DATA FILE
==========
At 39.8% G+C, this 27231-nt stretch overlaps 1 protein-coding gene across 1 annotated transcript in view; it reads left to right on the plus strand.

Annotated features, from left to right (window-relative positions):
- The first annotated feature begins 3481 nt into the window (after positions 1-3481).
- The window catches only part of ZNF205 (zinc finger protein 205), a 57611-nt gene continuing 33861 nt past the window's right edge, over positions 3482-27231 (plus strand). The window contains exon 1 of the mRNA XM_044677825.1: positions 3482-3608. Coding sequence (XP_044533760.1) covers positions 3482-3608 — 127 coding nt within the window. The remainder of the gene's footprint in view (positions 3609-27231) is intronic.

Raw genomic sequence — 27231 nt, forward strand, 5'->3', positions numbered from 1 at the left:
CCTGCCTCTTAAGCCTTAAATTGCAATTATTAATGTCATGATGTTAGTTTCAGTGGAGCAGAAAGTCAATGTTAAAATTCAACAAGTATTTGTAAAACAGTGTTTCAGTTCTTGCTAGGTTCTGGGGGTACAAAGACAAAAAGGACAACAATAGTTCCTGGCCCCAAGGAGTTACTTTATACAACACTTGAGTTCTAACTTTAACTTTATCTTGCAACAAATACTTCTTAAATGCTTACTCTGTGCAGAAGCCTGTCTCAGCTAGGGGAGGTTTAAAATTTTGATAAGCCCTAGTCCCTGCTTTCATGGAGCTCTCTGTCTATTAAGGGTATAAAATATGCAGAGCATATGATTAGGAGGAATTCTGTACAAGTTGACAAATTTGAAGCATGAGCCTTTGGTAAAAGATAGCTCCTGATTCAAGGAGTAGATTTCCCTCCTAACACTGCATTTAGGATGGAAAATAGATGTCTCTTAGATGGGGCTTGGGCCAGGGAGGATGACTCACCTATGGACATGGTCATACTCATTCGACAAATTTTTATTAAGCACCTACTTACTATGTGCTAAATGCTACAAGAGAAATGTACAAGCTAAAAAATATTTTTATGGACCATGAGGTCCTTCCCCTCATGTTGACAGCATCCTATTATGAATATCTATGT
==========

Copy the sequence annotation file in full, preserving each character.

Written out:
At 39.8% G+C, this 27231-nt stretch overlaps 1 protein-coding gene across 1 annotated transcript in view; it reads left to right on the plus strand.

Annotated features, from left to right (window-relative positions):
- The first annotated feature begins 3481 nt into the window (after positions 1-3481).
- The window catches only part of ZNF205 (zinc finger protein 205), a 57611-nt gene continuing 33861 nt past the window's right edge, over positions 3482-27231 (plus strand). The window contains exon 1 of the mRNA XM_044677825.1: positions 3482-3608. Coding sequence (XP_044533760.1) covers positions 3482-3608 — 127 coding nt within the window. The remainder of the gene's footprint in view (positions 3609-27231) is intronic.

Raw genomic sequence — 27231 nt, forward strand, 5'->3', positions numbered from 1 at the left:
CCTGCCTCTTAAGCCTTAAATTGCAATTATTAATGTCATGATGTTAGTTTCAGTGGAGCAGAAAGTCAATGTTAAAATTCAACAAGTATTTGTAAAACAGTGTTTCAGTTCTTGCTAGGTTCTGGGGGTACAAAGACAAAAAGGACAACAATAGTTCCTGGCCCCAAGGAGTTACTTTATACAACACTTGAGTTCTAACTTTAACTTTATCTTGCAACAAATACTTCTTAAATGCTTACTCTGTGCAGAAGCCTGTCTCAGCTAGGGGAGGTTTAAAATTTTGATAAGCCCTAGTCCCTGCTTTCATGGAGCTCTCTGTCTATTAAGGGTATAAAATATGCAGAGCATATGATTAGGAGGAATTCTGTACAAGTTGACAAATTTGAAGCATGAGCCTTTGGTAAAAGATAGCTCCTGATTCAAGGAGTAGATTTCCCTCCTAACACTGCATTTAGGATGGAAAATAGATGTCTCTTAGATGGGGCTTGGGCCAGGGAGGATGACTCACCTATGGACATGGTCATACTCATTCGACAAATTTTTATTAAGCACCTACTTACTATGTGCTAAATGCTACAAGAGAAATGTACAAGCTAAAAAATATTTTTATGGACCATGAGGTCCTTCCCCTCATGTTGACAGCATCCTATTATGAATATCTATGT